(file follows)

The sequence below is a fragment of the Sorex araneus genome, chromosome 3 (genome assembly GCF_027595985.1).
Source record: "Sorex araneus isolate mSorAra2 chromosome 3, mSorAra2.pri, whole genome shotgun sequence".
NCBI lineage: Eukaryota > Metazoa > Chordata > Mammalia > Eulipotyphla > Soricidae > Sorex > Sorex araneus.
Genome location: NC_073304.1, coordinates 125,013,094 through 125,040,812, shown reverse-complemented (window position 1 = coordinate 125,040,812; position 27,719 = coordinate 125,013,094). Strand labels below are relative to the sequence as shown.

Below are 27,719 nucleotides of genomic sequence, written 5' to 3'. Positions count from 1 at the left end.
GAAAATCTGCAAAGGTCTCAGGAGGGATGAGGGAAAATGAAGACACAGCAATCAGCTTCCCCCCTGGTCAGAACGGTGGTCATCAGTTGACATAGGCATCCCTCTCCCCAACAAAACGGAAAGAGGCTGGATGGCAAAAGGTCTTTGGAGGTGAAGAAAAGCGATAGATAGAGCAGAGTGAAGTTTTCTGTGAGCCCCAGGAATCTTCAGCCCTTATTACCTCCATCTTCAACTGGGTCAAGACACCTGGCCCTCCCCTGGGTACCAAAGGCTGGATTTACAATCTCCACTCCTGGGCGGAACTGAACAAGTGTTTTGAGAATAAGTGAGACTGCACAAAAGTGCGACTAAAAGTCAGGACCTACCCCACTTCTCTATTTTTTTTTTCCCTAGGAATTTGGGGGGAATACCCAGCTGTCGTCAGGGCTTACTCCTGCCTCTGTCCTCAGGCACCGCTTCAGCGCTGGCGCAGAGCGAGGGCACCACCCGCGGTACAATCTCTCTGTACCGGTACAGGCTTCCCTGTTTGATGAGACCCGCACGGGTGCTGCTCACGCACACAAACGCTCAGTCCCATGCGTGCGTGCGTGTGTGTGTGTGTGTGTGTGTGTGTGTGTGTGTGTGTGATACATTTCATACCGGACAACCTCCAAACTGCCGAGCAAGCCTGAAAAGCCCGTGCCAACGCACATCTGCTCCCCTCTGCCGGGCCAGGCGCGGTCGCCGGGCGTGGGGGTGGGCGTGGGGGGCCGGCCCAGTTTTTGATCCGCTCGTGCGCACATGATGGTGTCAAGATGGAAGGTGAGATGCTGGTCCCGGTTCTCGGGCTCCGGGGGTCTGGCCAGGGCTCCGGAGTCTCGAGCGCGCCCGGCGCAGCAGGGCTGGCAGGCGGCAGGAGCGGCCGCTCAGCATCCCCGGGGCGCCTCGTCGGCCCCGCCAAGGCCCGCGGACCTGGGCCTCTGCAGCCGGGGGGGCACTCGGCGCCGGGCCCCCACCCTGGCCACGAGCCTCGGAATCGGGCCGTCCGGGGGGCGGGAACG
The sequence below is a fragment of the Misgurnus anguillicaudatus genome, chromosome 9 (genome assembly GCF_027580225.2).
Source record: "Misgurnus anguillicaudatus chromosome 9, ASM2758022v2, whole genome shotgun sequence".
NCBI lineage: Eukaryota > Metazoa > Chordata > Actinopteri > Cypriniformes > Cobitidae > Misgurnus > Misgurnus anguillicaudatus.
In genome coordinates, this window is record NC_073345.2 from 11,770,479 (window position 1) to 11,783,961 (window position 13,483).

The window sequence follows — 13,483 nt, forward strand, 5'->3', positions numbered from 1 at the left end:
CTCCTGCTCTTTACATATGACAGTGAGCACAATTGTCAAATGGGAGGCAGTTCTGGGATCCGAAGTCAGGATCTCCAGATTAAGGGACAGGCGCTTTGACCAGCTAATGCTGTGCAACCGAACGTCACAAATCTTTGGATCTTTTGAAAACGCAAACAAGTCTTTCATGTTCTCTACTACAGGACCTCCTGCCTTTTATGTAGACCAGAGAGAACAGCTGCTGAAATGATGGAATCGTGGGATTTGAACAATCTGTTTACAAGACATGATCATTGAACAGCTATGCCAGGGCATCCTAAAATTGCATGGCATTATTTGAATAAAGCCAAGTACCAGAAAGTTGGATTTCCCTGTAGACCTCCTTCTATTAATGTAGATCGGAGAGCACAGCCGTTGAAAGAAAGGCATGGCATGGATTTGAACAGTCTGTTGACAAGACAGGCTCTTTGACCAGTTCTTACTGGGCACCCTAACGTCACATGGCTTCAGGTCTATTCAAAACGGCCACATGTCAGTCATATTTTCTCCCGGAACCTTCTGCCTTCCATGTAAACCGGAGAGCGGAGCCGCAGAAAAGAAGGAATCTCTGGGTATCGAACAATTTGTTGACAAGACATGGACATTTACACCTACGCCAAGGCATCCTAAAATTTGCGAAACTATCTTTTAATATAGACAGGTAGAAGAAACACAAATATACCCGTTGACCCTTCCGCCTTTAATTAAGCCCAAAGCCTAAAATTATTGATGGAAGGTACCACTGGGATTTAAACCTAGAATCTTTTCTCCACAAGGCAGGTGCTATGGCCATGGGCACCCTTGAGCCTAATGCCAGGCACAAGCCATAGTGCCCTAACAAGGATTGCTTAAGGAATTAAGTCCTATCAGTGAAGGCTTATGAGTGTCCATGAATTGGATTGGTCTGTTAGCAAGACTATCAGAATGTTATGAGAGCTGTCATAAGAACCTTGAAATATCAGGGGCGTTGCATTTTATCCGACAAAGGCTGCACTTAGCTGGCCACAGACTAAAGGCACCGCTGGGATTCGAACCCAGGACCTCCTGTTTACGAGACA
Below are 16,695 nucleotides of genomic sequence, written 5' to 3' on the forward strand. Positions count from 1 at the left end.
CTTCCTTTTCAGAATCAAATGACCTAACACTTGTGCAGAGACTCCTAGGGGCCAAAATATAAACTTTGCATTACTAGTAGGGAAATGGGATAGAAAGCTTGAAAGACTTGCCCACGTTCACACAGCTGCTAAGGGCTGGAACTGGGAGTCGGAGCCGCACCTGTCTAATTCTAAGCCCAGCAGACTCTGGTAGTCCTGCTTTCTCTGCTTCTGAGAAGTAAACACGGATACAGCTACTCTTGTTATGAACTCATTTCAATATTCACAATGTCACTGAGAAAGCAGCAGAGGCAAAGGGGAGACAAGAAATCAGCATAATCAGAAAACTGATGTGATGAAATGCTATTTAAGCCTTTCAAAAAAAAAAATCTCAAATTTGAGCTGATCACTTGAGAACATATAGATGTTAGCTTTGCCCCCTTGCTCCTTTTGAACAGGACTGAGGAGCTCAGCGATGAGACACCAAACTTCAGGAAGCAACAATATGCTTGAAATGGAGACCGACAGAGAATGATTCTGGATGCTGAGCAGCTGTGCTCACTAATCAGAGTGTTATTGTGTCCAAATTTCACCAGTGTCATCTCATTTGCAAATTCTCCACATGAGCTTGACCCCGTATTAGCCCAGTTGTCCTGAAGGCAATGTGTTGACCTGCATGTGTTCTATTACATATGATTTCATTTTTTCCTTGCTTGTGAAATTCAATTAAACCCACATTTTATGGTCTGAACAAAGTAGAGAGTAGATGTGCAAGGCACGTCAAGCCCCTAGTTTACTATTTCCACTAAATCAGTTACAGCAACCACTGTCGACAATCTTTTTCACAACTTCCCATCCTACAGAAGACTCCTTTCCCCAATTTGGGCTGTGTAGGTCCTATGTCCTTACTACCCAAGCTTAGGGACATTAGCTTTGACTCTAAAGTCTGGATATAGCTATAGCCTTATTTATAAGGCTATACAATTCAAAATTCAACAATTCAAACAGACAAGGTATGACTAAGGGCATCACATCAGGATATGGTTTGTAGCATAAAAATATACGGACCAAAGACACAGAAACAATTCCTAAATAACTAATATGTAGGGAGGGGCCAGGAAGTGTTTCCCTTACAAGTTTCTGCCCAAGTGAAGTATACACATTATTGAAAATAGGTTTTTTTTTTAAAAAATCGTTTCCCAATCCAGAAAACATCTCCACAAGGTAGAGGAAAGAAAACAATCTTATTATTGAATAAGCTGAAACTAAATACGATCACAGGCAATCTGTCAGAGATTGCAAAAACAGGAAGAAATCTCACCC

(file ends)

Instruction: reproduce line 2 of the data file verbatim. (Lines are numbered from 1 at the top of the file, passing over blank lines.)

Source record: "Sorex araneus isolate mSorAra2 chromosome 3, mSorAra2.pri, whole genome shotgun sequence".